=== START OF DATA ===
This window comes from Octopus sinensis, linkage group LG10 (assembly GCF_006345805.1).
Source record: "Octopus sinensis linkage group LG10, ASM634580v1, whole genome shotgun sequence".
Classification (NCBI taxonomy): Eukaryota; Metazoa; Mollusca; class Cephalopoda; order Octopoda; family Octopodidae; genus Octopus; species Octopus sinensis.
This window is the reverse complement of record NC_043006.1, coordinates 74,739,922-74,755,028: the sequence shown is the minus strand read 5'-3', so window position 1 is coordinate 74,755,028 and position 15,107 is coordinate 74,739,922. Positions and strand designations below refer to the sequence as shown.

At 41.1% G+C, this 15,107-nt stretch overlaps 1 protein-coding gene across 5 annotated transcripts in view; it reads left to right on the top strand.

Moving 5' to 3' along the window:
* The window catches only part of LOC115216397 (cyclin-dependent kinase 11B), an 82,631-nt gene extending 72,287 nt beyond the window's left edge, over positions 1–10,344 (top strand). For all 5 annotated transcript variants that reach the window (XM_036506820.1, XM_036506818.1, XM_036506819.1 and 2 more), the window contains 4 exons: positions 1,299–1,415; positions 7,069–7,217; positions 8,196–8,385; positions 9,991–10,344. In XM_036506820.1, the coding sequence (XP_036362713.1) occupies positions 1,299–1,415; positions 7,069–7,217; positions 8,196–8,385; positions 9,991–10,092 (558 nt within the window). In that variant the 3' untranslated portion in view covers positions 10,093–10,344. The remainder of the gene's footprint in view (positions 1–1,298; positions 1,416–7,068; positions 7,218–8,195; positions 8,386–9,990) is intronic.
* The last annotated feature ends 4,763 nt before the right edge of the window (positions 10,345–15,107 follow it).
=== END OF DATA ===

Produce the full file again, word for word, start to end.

This window comes from Octopus sinensis, linkage group LG10 (assembly GCF_006345805.1).
Source record: "Octopus sinensis linkage group LG10, ASM634580v1, whole genome shotgun sequence".
Classification (NCBI taxonomy): Eukaryota; Metazoa; Mollusca; class Cephalopoda; order Octopoda; family Octopodidae; genus Octopus; species Octopus sinensis.
This window is the reverse complement of record NC_043006.1, coordinates 74,739,922-74,755,028: the sequence shown is the minus strand read 5'-3', so window position 1 is coordinate 74,755,028 and position 15,107 is coordinate 74,739,922. Positions and strand designations below refer to the sequence as shown.

At 41.1% G+C, this 15,107-nt stretch overlaps 1 protein-coding gene across 5 annotated transcripts in view; it reads left to right on the top strand.

Moving 5' to 3' along the window:
* The window catches only part of LOC115216397 (cyclin-dependent kinase 11B), an 82,631-nt gene extending 72,287 nt beyond the window's left edge, over positions 1–10,344 (top strand). For all 5 annotated transcript variants that reach the window (XM_036506820.1, XM_036506818.1, XM_036506819.1 and 2 more), the window contains 4 exons: positions 1,299–1,415; positions 7,069–7,217; positions 8,196–8,385; positions 9,991–10,344. In XM_036506820.1, the coding sequence (XP_036362713.1) occupies positions 1,299–1,415; positions 7,069–7,217; positions 8,196–8,385; positions 9,991–10,092 (558 nt within the window). In that variant the 3' untranslated portion in view covers positions 10,093–10,344. The remainder of the gene's footprint in view (positions 1–1,298; positions 1,416–7,068; positions 7,218–8,195; positions 8,386–9,990) is intronic.
* The last annotated feature ends 4,763 nt before the right edge of the window (positions 10,345–15,107 follow it).